This is why I'm proposing something a little unexpected. Yes, Reubens probably deserved something for making such a cartoonish character so endearing. However, the people who created the universe through the script deserve even more credit. It takes a lot to make a story essentially about losing your bicycle into riveting cinema, let along something that has withstood the test of time. With its meta humor, traces of Burton's macabre imagery, and the childlike sensibility of Pee-Wee, it's one of those original films that lures you in because of curiosity, leaving you there to wonder where things will wind up going. It may be an acquired taste, but it definitely defines the Pee-Wee phenomenon better than any episode of his TV series. It is something so accessible that it wouldn't be too surprising if this is the one thing that Reubens did that you liked.

Another reason that the script deserves more credit is because of the assurance that came in the team of Reubens and Phil Hartman. The two had worked together on stage and it's clear that by the time of this film that they had a pattern down. For a film full of seemingly random moments, they have such a fluid motion with its ability to transition between madcap, scary, and downright silly. Think about it. This is a movie that has a chase scene around a dinosaur park, the introduction of Large Marge, The Alamo, the biker bar, and a chase around a studio lot. These moments by themselves are entertaining. Together, there has to be something concrete that makes the story run smoothly. Thankfully, it works in such a way that its satire of 50's idealism in a modern world isn't tarnished, instead allowed to be as goofy as it wants. Reubens may get more credit for his performance, but imagine if his material was far less inspired. Why, it wouldn't be an "adventure" at all.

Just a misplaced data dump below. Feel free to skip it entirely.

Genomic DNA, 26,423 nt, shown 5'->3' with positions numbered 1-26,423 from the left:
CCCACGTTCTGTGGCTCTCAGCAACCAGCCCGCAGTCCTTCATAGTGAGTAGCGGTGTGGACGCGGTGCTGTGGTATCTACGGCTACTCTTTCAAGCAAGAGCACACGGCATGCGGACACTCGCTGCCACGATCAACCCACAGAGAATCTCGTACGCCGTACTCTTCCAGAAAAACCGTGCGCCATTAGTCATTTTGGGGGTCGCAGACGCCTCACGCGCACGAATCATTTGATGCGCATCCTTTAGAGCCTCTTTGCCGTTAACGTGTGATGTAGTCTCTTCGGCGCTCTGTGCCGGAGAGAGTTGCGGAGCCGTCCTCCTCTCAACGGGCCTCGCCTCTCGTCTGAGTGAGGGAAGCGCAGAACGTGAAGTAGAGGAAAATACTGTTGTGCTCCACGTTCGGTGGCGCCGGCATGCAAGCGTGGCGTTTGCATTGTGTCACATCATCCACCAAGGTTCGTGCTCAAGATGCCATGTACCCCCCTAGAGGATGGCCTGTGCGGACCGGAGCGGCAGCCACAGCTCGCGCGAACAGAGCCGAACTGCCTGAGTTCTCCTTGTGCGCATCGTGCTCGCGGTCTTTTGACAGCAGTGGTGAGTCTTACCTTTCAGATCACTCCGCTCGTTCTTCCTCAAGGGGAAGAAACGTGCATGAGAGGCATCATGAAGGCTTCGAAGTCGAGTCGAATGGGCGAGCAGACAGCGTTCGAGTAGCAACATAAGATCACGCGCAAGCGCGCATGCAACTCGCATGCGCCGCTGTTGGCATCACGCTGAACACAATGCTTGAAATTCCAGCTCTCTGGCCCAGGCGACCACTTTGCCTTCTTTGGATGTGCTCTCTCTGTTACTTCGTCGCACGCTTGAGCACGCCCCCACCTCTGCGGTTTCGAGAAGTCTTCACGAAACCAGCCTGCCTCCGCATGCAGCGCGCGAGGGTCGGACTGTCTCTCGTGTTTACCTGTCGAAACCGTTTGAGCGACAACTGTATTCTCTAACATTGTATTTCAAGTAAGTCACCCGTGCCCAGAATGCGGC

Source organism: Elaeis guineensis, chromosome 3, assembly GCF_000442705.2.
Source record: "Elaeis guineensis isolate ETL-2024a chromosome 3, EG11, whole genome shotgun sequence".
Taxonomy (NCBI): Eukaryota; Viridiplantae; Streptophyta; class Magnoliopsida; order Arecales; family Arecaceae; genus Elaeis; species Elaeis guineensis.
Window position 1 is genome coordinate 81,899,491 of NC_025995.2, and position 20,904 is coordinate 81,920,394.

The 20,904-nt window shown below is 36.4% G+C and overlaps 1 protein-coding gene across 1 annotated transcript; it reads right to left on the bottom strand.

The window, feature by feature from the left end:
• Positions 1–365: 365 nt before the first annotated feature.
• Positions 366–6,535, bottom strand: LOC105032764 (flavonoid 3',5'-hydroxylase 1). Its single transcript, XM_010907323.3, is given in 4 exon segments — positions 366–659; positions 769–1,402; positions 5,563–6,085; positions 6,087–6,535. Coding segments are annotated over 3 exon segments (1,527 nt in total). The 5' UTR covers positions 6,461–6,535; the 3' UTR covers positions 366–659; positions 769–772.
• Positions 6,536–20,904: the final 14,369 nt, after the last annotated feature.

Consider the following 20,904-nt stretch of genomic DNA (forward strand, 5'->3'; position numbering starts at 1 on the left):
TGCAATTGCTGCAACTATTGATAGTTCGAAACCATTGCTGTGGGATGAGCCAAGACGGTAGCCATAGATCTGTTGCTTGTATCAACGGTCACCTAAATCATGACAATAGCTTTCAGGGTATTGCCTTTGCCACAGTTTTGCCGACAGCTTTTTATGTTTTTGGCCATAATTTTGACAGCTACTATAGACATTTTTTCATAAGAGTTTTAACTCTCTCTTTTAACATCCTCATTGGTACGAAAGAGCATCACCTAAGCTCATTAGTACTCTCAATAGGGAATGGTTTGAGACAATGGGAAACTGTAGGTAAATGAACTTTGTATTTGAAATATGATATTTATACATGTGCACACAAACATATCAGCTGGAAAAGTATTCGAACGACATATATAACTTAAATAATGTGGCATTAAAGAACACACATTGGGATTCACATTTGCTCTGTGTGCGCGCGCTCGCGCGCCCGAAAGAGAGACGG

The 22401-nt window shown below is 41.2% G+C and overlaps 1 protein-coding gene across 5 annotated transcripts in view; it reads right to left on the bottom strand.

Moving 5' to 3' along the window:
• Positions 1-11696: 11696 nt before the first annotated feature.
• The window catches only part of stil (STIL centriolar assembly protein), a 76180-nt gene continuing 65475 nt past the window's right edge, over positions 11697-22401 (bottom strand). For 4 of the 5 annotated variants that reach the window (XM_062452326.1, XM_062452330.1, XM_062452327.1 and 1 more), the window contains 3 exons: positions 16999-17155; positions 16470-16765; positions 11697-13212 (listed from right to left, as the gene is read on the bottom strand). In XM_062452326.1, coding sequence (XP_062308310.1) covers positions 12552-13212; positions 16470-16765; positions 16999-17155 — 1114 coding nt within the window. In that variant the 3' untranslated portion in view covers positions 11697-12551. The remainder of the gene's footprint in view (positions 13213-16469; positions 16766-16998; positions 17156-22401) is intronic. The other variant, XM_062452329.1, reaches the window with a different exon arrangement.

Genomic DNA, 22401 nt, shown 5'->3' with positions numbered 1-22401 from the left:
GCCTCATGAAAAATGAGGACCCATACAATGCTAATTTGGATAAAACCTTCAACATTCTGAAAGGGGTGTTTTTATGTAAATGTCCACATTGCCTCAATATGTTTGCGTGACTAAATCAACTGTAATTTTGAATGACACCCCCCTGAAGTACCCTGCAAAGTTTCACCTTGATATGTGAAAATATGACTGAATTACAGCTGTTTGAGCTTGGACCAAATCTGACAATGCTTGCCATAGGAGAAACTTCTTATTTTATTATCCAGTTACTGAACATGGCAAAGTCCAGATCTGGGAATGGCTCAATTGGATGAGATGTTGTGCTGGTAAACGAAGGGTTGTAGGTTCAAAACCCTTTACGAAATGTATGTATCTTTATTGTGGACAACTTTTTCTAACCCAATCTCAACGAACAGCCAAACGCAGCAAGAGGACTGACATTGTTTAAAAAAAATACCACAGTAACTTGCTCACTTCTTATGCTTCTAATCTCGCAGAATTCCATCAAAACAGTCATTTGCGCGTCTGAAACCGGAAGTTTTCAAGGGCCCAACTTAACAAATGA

It is true that you could argue that the film's memorable moments are in the performance. You could even argue that the scenes are inconsequential. However, the idea to condense the story into something tangible is an underrated value. Its only flaw is that it isn't a complicated drama with a complicated story. The gist of The Alamo scene is that there's no basement. It's an easy joke, and one that could be seen by more jaded audience members. Still, there's value in being able to make something memorable and with enough quotable lines as "I'm a loner, Dottie. A rebel." It could be that the cult around Pee-Wee Herman has grown exponentially in the decades since, but even then it explains the value of a potential nomination. If nothing else, it's one of the most assured comedies of the decade.

It makes sense that this category was overloaded with higher concept films like Back to the Future and The Purple Rose of Cairo. In their own rights, those films have aged just as well - if not more notably. Still, there's nothing wrong with a broad comedy making the cut when it's well made. It may be a moment of too many contenders to nominated, but I definitely think that Pee-Wee's Big Adventure is one of those films that would've added a nice and healthy diversity to the final results. Much like Bridesmaids in 2011, having that nomination makes the category seem richer and more impressive than the more limited acting fields. Considering that there's a new Pee-Wee Herman movie in 2016, it's safe to say that this film isn't going anywhere - even if its lack of overall nominations would suggest differently.